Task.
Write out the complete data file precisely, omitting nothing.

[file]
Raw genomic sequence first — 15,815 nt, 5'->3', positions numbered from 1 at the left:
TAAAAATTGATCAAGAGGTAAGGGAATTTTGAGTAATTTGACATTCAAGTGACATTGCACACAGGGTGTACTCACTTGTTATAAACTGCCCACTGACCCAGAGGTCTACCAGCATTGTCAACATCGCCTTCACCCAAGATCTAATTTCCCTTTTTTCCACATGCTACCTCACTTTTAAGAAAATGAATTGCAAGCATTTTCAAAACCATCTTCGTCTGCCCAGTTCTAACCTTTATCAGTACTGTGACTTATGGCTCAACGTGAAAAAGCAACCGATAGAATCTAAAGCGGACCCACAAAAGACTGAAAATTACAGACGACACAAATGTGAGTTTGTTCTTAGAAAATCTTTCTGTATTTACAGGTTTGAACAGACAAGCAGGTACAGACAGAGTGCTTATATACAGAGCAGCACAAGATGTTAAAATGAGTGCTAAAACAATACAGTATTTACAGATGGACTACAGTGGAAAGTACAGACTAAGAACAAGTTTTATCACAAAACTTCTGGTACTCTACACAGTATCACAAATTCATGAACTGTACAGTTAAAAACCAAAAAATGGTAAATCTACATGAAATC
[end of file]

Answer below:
Raw genomic sequence first — 15,815 nt, 5'->3', positions numbered from 1 at the left:
TAAAAATTGATCAAGAGGTAAGGGAATTTTGAGTAATTTGACATTCAAGTGACATTGCACACAGGGTGTACTCACTTGTTATAAACTGCCCACTGACCCAGAGGTCTACCAGCATTGTCAACATCGCCTTCACCCAAGATCTAATTTCCCTTTTTTCCACATGCTACCTCACTTTTAAGAAAATGAATTGCAAGCATTTTCAAAACCATCTTCGTCTGCCCAGTTCTAACCTTTATCAGTACTGTGACTTATGGCTCAACGTGAAAAAGCAACCGATAGAATCTAAAGCGGACCCACAAAAGACTGAAAATTACAGACGACACAAATGTGAGTTTGTTCTTAGAAAATCTTTCTGTATTTACAGGTTTGAACAGACAAGCAGGTACAGACAGAGTGCTTATATACAGAGCAGCACAAGATGTTAAAATGAGTGCTAAAACAATACAGTATTTACAGATGGACTACAGTGGAAAGTACAGACTAAGAACAAGTTTTATCACAAAACTTCTGGTACTCTACACAGTATCACAAATTCATGAACTGTACAGTTAAAAACCAAAAAATGGTAAATCTACATGAAATC